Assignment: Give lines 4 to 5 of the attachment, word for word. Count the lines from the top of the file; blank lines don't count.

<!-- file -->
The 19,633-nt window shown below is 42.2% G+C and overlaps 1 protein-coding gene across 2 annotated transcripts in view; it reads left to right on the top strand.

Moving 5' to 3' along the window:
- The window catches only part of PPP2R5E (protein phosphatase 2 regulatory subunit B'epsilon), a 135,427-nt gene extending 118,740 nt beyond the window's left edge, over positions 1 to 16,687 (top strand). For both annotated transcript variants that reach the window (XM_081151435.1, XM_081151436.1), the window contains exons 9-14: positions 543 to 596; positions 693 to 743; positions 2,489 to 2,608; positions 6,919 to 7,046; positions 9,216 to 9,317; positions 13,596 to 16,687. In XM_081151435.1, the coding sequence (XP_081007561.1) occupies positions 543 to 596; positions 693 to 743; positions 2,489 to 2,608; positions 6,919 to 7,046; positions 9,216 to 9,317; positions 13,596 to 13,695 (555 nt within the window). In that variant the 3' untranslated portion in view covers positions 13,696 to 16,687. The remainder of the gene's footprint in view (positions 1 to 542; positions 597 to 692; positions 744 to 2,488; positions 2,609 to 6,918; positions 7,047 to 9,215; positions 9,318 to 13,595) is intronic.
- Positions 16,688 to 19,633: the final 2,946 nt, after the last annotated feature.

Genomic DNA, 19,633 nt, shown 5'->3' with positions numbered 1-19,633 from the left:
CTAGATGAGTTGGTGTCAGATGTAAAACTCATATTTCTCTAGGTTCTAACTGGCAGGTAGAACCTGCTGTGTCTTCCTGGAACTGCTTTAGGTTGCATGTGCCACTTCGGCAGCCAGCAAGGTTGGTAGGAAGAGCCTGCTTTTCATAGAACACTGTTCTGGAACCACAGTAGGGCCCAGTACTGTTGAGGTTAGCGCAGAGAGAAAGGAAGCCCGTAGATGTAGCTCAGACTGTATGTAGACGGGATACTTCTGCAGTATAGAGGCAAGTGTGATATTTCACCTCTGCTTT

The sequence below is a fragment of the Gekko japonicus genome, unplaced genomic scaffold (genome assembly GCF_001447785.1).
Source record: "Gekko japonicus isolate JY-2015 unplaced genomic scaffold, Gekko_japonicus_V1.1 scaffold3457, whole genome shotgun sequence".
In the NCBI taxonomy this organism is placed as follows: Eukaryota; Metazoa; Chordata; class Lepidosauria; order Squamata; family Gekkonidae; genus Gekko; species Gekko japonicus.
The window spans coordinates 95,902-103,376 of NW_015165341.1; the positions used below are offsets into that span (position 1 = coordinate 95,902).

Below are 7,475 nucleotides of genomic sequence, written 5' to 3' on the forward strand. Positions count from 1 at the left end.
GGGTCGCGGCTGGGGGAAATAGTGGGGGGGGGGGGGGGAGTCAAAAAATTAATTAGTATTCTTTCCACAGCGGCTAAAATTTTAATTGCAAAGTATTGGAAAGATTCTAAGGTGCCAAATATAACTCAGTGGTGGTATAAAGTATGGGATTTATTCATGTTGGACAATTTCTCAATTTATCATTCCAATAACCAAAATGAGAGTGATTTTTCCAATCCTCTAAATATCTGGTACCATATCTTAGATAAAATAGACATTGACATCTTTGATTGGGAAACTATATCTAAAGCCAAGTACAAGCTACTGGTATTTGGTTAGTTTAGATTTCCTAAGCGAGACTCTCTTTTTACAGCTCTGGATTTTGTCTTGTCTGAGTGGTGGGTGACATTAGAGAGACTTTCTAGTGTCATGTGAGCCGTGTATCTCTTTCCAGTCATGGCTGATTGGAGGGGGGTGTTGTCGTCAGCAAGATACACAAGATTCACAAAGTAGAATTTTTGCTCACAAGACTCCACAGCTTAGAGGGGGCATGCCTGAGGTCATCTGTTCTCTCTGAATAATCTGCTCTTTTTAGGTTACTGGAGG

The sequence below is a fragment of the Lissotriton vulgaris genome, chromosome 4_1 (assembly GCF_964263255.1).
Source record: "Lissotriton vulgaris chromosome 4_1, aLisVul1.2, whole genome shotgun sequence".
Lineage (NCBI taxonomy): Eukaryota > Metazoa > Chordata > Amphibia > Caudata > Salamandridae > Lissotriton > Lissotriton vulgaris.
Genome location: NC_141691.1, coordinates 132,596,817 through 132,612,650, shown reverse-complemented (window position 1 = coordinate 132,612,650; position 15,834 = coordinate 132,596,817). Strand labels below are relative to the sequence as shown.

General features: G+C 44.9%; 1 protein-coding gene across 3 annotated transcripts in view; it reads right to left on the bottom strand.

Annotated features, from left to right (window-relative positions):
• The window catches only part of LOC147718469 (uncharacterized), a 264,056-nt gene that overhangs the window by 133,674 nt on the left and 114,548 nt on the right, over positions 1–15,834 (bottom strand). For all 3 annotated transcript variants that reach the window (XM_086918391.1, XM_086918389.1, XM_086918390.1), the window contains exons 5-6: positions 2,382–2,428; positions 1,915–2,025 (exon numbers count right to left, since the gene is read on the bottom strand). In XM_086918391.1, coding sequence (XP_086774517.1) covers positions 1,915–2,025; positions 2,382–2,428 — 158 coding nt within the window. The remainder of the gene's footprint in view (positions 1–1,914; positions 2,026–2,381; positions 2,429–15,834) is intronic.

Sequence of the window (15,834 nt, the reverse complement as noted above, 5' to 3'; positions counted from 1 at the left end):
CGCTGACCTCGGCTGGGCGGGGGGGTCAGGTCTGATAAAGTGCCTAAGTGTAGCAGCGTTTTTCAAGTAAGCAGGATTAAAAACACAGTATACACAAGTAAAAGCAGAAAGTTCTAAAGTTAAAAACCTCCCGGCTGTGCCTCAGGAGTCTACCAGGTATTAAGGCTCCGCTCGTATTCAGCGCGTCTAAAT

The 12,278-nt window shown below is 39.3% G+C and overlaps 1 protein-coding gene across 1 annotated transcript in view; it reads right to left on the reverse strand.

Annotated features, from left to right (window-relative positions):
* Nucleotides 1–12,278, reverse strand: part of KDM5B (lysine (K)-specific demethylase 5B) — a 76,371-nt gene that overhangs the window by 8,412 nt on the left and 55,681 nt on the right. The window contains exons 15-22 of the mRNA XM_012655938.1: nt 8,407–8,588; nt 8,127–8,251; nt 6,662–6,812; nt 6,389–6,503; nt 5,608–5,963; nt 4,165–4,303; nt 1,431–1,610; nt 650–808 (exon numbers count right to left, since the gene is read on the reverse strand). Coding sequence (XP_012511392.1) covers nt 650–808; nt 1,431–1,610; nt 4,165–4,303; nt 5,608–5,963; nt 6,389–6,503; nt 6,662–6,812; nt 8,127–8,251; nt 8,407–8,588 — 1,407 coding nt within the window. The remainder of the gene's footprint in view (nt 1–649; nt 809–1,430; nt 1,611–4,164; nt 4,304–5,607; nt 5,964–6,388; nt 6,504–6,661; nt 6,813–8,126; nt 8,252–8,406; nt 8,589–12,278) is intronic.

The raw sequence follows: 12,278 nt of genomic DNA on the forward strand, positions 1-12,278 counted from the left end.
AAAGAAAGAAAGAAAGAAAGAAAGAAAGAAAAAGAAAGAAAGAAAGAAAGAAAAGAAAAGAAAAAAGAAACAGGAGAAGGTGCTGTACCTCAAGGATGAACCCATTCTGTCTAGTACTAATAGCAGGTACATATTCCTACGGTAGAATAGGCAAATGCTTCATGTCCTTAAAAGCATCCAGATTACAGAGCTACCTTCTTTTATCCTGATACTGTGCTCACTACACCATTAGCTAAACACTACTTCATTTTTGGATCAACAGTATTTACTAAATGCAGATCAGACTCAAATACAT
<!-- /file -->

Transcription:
- Positions 16,688 to 19,633: the final 2,946 nt, after the last annotated feature.

Genomic DNA, 19,633 nt, shown 5'->3' with positions numbered 1-19,633 from the left: